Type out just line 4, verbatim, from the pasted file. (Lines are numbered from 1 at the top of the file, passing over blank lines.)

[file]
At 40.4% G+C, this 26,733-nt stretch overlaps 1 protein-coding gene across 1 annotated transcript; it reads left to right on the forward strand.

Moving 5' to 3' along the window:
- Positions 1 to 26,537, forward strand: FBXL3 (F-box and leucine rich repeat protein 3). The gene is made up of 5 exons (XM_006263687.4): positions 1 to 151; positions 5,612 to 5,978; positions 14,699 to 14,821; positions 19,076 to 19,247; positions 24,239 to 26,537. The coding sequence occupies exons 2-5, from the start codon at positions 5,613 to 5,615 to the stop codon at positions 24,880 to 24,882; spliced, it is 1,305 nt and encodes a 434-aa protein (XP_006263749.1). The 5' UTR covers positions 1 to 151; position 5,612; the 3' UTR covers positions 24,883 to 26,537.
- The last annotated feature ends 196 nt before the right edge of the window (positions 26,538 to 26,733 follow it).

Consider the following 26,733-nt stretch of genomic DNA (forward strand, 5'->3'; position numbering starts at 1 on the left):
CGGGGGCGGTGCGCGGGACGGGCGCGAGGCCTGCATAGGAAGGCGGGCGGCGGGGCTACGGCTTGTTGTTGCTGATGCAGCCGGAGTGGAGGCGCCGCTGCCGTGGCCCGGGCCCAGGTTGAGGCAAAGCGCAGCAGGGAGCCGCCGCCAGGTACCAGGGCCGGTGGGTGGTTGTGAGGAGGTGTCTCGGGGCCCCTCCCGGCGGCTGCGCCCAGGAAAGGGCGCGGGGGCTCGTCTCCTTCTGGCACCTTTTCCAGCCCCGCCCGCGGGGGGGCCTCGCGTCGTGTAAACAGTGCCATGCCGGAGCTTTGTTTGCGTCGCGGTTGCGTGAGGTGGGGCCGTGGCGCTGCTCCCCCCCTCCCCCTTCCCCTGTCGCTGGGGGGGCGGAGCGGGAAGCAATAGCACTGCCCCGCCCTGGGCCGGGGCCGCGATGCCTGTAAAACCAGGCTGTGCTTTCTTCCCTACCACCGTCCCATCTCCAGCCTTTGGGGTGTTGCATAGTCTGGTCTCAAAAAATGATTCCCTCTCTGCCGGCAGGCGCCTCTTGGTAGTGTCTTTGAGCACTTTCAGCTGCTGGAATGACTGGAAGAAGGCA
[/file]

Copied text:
- The last annotated feature ends 196 nt before the right edge of the window (positions 26,538 to 26,733 follow it).